Dualism: materialist philosopher finds it a problem!: (Identity)

by David Turell @, Thursday, May 07, 2020, 02:05 (449 days ago) @ David Turell

Consciousness is not ever the result of dualism is his point:


"In a recent piece for Institute for Art and Ideas, he declared that dualism is the problem, not consciousness. If we just shed the idea that there is any significant distinction between the mind and the brain, the notorious hard problem of consciousness would disappear:

"I’ve never viewed the so-called “hard problem” as any problem at all. According to David Chalmers, who coined the term, the hard problem is supposed to be the problem of figuring out what our idea of consciousness refers to in the real world. The obvious answer is that it refers to brain processes that feel like something.


"He goes on to say,

"Conscious states are just ordinary physical states that happen to have been co-opted by reasoning systems. Consciousness doesn’t depend on some extra shining light, but only on the emergence of subjects, complex organisms that distinguish themselves from the rest of the world and use internal neural processes to guide their behaviour.


"Essentially, Papineau defines the hard problem out of existence by 1) proclaiming as a fact that “conscious states are just ordinary physical states that happen to have been co-opted by reasoning systems” and then 2) describing doubt of that proposition as arising from a partiality to “spooky” force fields rather than a lack of fit between physicalism and the evidence.


"A thoughtful commenter at Reddit responds,

"… Papineau has it backwards—the hard problem does not presuppose dualism, rather dualism is a proposed response to materialism’s inability thus far to account for the explanatory gap. What a lot of these materialist thinkers fail to understand is that the hard problem is hard because we cannot even begin to conceptualize a possible solution.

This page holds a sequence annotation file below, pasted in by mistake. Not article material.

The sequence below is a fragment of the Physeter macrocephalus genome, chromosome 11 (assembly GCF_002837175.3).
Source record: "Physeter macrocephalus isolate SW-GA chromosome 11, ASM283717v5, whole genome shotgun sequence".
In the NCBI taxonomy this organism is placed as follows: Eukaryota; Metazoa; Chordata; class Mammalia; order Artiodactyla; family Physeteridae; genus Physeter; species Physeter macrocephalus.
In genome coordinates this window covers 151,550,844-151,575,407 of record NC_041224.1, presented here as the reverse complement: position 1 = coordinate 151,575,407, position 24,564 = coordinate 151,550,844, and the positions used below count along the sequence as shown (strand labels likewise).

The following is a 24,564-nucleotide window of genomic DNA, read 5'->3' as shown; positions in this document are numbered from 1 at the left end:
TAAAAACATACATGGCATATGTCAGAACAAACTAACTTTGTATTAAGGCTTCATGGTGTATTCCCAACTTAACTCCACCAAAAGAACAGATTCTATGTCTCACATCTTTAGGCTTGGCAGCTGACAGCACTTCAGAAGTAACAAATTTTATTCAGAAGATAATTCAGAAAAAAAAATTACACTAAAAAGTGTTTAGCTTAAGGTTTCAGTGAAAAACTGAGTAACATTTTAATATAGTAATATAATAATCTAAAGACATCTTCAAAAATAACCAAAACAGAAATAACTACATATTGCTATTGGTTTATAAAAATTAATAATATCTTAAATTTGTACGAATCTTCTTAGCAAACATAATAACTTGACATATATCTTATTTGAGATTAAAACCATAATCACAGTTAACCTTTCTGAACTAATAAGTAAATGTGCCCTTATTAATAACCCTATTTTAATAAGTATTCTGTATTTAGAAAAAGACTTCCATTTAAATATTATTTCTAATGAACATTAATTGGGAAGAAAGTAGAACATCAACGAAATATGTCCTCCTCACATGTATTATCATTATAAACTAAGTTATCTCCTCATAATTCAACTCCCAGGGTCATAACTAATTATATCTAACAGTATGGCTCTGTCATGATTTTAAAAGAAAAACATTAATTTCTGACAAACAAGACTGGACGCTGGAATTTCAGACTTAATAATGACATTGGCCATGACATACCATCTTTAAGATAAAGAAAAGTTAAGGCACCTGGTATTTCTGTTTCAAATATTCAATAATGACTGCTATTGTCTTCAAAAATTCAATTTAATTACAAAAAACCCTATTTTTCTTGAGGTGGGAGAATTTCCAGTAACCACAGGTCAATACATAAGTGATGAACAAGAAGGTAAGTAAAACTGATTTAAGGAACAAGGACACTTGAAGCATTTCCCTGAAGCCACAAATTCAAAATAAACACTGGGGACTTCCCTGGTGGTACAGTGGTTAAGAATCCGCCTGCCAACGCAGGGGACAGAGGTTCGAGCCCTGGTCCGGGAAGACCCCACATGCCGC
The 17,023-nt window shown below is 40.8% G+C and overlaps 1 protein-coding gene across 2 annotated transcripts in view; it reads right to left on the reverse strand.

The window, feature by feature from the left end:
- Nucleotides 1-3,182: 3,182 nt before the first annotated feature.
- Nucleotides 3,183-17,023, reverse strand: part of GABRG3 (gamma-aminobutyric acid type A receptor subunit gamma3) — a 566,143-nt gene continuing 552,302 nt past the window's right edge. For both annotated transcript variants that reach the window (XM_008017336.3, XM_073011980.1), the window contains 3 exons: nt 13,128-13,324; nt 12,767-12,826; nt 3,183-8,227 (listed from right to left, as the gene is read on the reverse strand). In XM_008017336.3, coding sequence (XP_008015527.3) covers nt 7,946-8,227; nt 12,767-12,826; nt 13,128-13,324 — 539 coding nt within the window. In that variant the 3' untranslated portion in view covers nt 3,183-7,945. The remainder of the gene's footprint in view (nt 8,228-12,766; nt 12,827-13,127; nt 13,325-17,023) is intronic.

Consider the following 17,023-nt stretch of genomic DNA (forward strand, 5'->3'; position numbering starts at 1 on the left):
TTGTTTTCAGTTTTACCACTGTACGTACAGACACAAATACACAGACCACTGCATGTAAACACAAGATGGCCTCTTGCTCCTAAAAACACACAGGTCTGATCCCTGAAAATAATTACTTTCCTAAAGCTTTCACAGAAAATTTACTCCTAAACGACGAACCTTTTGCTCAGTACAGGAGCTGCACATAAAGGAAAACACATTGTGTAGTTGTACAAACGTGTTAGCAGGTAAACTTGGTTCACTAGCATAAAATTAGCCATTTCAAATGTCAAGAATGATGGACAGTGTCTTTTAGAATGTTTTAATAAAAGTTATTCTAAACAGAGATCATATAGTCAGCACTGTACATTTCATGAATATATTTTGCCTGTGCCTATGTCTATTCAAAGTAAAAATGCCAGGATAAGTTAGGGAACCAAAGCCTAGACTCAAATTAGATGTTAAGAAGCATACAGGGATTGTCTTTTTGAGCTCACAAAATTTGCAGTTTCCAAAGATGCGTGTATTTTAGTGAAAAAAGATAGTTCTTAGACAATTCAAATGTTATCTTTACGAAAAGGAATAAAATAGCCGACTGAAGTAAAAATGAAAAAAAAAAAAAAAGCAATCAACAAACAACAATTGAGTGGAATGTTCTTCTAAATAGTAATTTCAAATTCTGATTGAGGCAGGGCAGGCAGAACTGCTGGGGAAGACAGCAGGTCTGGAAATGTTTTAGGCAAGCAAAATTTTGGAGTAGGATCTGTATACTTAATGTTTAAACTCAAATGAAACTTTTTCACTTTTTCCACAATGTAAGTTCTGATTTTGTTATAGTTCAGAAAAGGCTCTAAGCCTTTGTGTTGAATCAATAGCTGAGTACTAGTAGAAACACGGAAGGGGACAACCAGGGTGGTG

"That’s what makes it different from most of the other unresolved issues in science. For example, we dont currently have a universally accepted unified theory of quantum gravity, but we can imagine what it would look like (tiny particles that can interact with gravity that we just havnt discovered yet). Meanwhile, we cannot even think of a materialist proposal that would explain a causal chain that starts with interacting particles and ends in qualitative experience.

:Literally all it takes to solve the hard problem is a sound hypothesis, and to the best of my knowledge, nobody has been able to come up with one. You can’t just say “consciousness refers to brain processes that feel like something” and call it a day. We know that already, it’s a strawman argument. The real question is how are those brain processes able to feel like something? (my bold)


"what about dualism? Is the distinction between the mind and the brain a misconception or is it a fact?

"Elsewhere, Papineau has written,
It is widely supposed that this impression of an explanatory gap arises because our pre-theoretical concepts of pain and other conscious states do not allow a priori derivations of mind-brain identities from the physical facts, in the way that concepts like water and heat arguably allow the corresponding derivations of the scientific identities. The implication is that there is something wrong with current physicalism. In order to be successful, physicalism needs to do something more. It needs to come up with some alternative way of conceiving conscious states, some way that will allow us to bridge the explanatory gap.

"I have a quite different diagnosis. I think that the so-called ‘explanatory gap’ is simply a manifestation of an intuitive conviction that dualism is true. It’s not that mind-brain identities are hard to explain—they are simply hard to believe.

"A key reason that the identity of the mind and the brain is hard to believe is the evidence against it. Neurosurgeon Michael Egnor argues that, far from being a misconception, dualism is a fact: The mind is not the same type of entity as the brain. Sensing that fact helps us understand why people with split brains or only half a brain can have a normal mental life, and why people with massive, permanent brain damage can remain cognizant. So if dualism is an intuition, it is evidence-based. Whether or not we find it “spooky,” dualism is something we can observe.

Comment: I'm very happy with my form of dualism. Papineau is in the same boat as Dan Dennett. Call it an illusion and problem is solved. Horsefeathers!

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